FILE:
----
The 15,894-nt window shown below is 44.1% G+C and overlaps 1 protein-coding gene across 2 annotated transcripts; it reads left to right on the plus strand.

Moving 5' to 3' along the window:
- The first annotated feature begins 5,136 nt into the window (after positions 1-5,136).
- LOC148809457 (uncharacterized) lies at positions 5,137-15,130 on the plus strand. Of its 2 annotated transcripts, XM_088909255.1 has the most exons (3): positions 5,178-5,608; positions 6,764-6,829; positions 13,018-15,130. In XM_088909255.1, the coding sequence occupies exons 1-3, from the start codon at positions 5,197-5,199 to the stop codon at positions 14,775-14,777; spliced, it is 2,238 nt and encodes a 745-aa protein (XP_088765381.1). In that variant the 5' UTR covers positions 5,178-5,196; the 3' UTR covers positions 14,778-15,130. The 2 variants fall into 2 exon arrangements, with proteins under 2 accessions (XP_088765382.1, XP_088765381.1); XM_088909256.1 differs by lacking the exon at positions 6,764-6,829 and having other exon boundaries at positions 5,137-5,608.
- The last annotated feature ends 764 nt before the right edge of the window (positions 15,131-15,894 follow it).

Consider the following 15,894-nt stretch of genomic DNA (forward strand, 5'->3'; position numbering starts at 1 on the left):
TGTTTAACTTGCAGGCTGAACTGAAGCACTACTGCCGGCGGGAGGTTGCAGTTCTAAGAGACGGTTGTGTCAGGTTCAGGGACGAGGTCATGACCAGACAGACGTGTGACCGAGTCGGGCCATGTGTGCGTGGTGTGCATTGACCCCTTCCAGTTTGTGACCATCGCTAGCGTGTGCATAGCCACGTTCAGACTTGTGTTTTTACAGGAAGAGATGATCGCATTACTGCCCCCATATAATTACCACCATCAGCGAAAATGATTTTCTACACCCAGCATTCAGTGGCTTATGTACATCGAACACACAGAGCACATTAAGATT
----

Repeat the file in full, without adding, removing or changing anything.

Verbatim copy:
The 15,894-nt window shown below is 44.1% G+C and overlaps 1 protein-coding gene across 2 annotated transcripts; it reads left to right on the plus strand.

Moving 5' to 3' along the window:
- The first annotated feature begins 5,136 nt into the window (after positions 1-5,136).
- LOC148809457 (uncharacterized) lies at positions 5,137-15,130 on the plus strand. Of its 2 annotated transcripts, XM_088909255.1 has the most exons (3): positions 5,178-5,608; positions 6,764-6,829; positions 13,018-15,130. In XM_088909255.1, the coding sequence occupies exons 1-3, from the start codon at positions 5,197-5,199 to the stop codon at positions 14,775-14,777; spliced, it is 2,238 nt and encodes a 745-aa protein (XP_088765381.1). In that variant the 5' UTR covers positions 5,178-5,196; the 3' UTR covers positions 14,778-15,130. The 2 variants fall into 2 exon arrangements, with proteins under 2 accessions (XP_088765382.1, XP_088765381.1); XM_088909256.1 differs by lacking the exon at positions 6,764-6,829 and having other exon boundaries at positions 5,137-5,608.
- The last annotated feature ends 764 nt before the right edge of the window (positions 15,131-15,894 follow it).

Consider the following 15,894-nt stretch of genomic DNA (forward strand, 5'->3'; position numbering starts at 1 on the left):
TGTTTAACTTGCAGGCTGAACTGAAGCACTACTGCCGGCGGGAGGTTGCAGTTCTAAGAGACGGTTGTGTCAGGTTCAGGGACGAGGTCATGACCAGACAGACGTGTGACCGAGTCGGGCCATGTGTGCGTGGTGTGCATTGACCCCTTCCAGTTTGTGACCATCGCTAGCGTGTGCATAGCCACGTTCAGACTTGTGTTTTTACAGGAAGAGATGATCGCATTACTGCCCCCATATAATTACCACCATCAGCGAAAATGATTTTCTACACCCAGCATTCAGTGGCTTATGTACATCGAACACACAGAGCACATTAAGATT